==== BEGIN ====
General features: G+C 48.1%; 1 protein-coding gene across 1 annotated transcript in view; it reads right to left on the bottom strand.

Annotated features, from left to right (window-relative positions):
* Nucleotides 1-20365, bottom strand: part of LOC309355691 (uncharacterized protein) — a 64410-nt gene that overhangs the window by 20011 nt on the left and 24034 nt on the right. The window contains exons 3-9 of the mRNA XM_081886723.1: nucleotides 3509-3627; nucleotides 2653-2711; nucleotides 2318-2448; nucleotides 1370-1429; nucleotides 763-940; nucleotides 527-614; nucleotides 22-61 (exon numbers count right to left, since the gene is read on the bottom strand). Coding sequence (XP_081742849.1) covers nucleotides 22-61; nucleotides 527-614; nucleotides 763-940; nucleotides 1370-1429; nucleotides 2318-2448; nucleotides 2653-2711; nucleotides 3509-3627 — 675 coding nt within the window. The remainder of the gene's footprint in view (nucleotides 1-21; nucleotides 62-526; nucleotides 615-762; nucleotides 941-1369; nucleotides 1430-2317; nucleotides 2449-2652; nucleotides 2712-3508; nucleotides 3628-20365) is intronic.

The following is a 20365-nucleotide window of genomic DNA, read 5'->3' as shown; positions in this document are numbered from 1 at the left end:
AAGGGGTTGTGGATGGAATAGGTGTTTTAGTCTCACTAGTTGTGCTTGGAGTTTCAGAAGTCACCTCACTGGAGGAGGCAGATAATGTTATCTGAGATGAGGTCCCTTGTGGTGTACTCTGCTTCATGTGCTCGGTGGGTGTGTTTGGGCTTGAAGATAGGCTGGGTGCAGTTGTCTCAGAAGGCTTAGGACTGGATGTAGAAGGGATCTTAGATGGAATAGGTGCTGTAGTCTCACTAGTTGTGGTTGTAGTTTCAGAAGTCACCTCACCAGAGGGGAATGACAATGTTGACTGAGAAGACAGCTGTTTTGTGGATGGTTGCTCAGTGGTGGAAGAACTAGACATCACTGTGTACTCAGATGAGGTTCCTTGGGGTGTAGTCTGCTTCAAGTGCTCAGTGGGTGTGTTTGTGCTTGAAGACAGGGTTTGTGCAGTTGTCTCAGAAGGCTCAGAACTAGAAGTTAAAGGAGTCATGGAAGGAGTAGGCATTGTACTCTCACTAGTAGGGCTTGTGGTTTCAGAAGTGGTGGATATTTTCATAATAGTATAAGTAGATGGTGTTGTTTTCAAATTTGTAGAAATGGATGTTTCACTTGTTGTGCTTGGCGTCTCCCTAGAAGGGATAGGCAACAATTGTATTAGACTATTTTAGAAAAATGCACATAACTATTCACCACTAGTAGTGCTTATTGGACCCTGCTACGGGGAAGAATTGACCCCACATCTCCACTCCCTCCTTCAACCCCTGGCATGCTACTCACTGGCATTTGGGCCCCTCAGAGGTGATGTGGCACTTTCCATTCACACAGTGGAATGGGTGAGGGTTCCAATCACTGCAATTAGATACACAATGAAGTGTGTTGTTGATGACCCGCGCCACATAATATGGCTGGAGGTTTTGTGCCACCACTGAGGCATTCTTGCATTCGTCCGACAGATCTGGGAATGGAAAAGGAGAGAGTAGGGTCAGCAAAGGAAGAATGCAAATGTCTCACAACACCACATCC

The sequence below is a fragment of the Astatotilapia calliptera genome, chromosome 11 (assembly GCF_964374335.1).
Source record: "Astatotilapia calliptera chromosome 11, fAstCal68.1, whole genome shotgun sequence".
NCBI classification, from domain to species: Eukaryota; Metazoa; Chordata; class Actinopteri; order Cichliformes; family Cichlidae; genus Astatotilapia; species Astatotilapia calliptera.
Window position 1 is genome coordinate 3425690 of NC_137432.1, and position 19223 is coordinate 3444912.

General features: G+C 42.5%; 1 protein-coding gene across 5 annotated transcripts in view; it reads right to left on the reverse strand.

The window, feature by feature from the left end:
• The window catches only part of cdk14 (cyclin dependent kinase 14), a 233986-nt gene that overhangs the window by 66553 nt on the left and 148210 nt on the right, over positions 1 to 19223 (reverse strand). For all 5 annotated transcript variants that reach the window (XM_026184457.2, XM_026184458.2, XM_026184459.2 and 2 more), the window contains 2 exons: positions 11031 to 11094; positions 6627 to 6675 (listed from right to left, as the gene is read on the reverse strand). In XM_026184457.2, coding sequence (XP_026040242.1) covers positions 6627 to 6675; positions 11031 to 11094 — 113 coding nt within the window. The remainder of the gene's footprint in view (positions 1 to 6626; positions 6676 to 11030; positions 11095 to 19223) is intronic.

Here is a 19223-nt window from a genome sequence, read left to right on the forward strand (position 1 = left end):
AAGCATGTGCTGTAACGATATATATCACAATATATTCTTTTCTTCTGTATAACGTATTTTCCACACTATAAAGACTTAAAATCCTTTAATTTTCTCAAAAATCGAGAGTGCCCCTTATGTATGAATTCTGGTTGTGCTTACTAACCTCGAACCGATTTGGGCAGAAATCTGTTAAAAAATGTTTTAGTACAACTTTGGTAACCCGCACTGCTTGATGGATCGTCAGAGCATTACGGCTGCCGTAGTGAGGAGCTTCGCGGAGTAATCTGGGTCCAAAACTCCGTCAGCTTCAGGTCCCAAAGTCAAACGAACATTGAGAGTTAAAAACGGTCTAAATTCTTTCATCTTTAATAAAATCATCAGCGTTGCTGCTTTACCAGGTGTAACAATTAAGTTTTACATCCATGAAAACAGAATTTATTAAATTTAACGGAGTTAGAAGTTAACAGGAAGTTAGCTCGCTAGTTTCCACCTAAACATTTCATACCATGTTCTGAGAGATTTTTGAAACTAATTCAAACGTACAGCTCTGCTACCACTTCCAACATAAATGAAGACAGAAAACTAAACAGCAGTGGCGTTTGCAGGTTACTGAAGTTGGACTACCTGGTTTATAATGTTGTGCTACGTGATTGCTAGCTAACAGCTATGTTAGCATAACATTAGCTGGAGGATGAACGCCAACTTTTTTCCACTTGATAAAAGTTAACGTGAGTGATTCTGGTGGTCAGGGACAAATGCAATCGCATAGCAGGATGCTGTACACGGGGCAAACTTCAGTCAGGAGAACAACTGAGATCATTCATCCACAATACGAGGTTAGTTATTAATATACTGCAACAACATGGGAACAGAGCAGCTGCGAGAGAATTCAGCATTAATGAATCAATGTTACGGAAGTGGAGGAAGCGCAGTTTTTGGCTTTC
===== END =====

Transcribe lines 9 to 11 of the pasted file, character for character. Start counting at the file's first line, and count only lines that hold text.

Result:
Window position 1 is genome coordinate 3425690 of NC_137432.1, and position 19223 is coordinate 3444912.

General features: G+C 42.5%; 1 protein-coding gene across 5 annotated transcripts in view; it reads right to left on the reverse strand.

The window, feature by feature from the left end: